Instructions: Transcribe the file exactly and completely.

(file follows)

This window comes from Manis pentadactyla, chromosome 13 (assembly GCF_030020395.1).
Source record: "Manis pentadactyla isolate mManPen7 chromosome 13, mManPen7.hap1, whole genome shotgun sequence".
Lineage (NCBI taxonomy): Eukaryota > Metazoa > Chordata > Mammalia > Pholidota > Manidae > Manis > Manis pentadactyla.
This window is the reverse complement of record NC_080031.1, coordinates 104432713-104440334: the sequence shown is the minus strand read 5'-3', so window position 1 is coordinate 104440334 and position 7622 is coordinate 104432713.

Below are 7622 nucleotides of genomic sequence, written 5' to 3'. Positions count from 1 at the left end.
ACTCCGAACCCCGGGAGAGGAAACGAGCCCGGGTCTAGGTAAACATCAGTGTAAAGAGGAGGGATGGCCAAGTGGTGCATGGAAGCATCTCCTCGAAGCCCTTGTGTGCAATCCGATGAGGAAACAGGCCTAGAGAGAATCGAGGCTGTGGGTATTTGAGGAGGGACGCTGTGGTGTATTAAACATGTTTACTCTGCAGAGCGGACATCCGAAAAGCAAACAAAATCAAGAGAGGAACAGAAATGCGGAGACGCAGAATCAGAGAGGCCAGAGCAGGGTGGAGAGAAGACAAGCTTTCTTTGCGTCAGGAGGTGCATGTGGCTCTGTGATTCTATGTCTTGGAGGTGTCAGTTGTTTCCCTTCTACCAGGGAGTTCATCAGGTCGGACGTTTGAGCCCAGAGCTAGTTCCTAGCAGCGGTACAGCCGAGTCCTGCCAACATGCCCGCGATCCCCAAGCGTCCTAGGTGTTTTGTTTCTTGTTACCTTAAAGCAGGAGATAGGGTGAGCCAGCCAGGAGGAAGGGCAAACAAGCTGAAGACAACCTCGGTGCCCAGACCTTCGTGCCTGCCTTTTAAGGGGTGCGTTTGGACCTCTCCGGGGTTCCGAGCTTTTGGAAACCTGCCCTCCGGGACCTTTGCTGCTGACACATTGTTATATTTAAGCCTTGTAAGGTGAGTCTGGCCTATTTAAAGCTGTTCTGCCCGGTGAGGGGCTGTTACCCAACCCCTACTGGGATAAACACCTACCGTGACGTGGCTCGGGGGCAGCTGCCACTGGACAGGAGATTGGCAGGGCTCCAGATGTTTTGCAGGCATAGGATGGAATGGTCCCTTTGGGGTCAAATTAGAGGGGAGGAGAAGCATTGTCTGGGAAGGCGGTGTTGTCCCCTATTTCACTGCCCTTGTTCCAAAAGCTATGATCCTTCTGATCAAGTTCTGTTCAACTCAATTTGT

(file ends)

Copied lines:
This window comes from Manis pentadactyla, chromosome 13 (assembly GCF_030020395.1).
Source record: "Manis pentadactyla isolate mManPen7 chromosome 13, mManPen7.hap1, whole genome shotgun sequence".
Lineage (NCBI taxonomy): Eukaryota > Metazoa > Chordata > Mammalia > Pholidota > Manidae > Manis > Manis pentadactyla.
This window is the reverse complement of record NC_080031.1, coordinates 104432713-104440334: the sequence shown is the minus strand read 5'-3', so window position 1 is coordinate 104440334 and position 7622 is coordinate 104432713.

Below are 7622 nucleotides of genomic sequence, written 5' to 3'. Positions count from 1 at the left end.
ACTCCGAACCCCGGGAGAGGAAACGAGCCCGGGTCTAGGTAAACATCAGTGTAAAGAGGAGGGATGGCCAAGTGGTGCATGGAAGCATCTCCTCGAAGCCCTTGTGTGCAATCCGATGAGGAAACAGGCCTAGAGAGAATCGAGGCTGTGGGTATTTGAGGAGGGACGCTGTGGTGTATTAAACATGTTTACTCTGCAGAGCGGACATCCGAAAAGCAAACAAAATCAAGAGAGGAACAGAAATGCGGAGACGCAGAATCAGAGAGGCCAGAGCAGGGTGGAGAGAAGACAAGCTTTCTTTGCGTCAGGAGGTGCATGTGGCTCTGTGATTCTATGTCTTGGAGGTGTCAGTTGTTTCCCTTCTACCAGGGAGTTCATCAGGTCGGACGTTTGAGCCCAGAGCTAGTTCCTAGCAGCGGTACAGCCGAGTCCTGCCAACATGCCCGCGATCCCCAAGCGTCCTAGGTGTTTTGTTTCTTGTTACCTTAAAGCAGGAGATAGGGTGAGCCAGCCAGGAGGAAGGGCAAACAAGCTGAAGACAACCTCGGTGCCCAGACCTTCGTGCCTGCCTTTTAAGGGGTGCGTTTGGACCTCTCCGGGGTTCCGAGCTTTTGGAAACCTGCCCTCCGGGACCTTTGCTGCTGACACATTGTTATATTTAAGCCTTGTAAGGTGAGTCTGGCCTATTTAAAGCTGTTCTGCCCGGTGAGGGGCTGTTACCCAACCCCTACTGGGATAAACACCTACCGTGACGTGGCTCGGGGGCAGCTGCCACTGGACAGGAGATTGGCAGGGCTCCAGATGTTTTGCAGGCATAGGATGGAATGGTCCCTTTGGGGTCAAATTAGAGGGGAGGAGAAGCATTGTCTGGGAAGGCGGTGTTGTCCCCTATTTCACTGCCCTTGTTCCAAAAGCTATGATCCTTCTGATCAAGTTCTGTTCAACTCAATTTGT